WASHINGTON — A U.S. airstrike on Thursday targeting an al-Qaida training camp in Syria’s Idlib province killed more than 100 militants, the Pentagon said in a statement Friday.

The strike took place just a day before the end of Barack Obama’s presidency and the beginning of Donald Trump’s, and a day after more than 80 Islamic State militants were killed in U.S. airstrikes in Libya.

“The removal of this training camp disrupts training operations and discourages hardline Islamist and Syrian opposition groups from joining or cooperating with al-Qaida on the battlefield,” Capt. Jeff Davis, a Pentagon spokesman, said in the statement.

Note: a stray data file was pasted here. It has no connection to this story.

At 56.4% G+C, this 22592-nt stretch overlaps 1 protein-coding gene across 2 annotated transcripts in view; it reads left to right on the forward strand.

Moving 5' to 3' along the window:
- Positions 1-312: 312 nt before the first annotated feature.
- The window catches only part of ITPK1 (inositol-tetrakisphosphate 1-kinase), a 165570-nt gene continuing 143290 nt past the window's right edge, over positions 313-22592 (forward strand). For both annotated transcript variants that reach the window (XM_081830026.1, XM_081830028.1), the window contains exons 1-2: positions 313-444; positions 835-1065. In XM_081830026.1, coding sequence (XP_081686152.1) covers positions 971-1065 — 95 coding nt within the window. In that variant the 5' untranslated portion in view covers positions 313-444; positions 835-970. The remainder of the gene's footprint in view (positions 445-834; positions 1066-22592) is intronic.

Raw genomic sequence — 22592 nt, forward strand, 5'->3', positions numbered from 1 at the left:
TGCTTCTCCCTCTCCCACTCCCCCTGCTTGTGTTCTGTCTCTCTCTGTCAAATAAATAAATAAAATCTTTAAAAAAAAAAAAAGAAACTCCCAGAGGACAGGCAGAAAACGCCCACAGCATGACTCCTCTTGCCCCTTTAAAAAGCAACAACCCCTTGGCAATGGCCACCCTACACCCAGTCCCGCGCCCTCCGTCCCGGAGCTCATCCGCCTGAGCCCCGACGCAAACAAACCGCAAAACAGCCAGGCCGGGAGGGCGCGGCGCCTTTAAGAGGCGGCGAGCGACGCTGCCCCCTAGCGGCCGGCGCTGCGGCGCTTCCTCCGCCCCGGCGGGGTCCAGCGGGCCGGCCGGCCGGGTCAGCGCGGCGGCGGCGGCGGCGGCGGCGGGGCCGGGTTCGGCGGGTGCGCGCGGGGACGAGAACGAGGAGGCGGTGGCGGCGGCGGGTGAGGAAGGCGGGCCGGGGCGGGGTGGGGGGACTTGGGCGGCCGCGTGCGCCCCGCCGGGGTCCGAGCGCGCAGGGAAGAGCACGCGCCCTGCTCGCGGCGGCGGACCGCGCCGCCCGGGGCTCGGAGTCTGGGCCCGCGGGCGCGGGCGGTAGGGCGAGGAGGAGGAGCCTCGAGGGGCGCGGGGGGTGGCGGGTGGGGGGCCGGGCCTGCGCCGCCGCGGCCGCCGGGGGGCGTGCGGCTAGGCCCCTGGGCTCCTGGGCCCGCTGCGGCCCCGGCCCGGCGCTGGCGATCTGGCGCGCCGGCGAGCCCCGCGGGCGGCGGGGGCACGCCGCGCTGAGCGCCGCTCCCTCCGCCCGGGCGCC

Davis said the Shaykh Sulayman training camp had been operational since 2013, adding that since the start of this year more than 150 al-Qaida militants have been killed in U.S. airstrikes.

An official, speaking on the condition of anonymity, said the airstrike was carried out by a B-52 bomber and unmanned aircraft and dropped 14 munitions. The official added that there was a high level of confidence that there were no civilian casualties.

A U.S.-led coalition has been carrying out airstrikes and supporting local forces in Syria to oust Islamic State militants. However, there is concern that the defeat of Islamic State could open the door for al-Qaida to take territory in ungoverned parts of the country.

The Syrian Observatory for Human Rights reported Friday that an airstrike killed more than 40 members of the jihadist group Jabhat Fateh al-Sham in northwestern Syria. It was not immediately clear if this strike was the same one the Pentagon was referring to.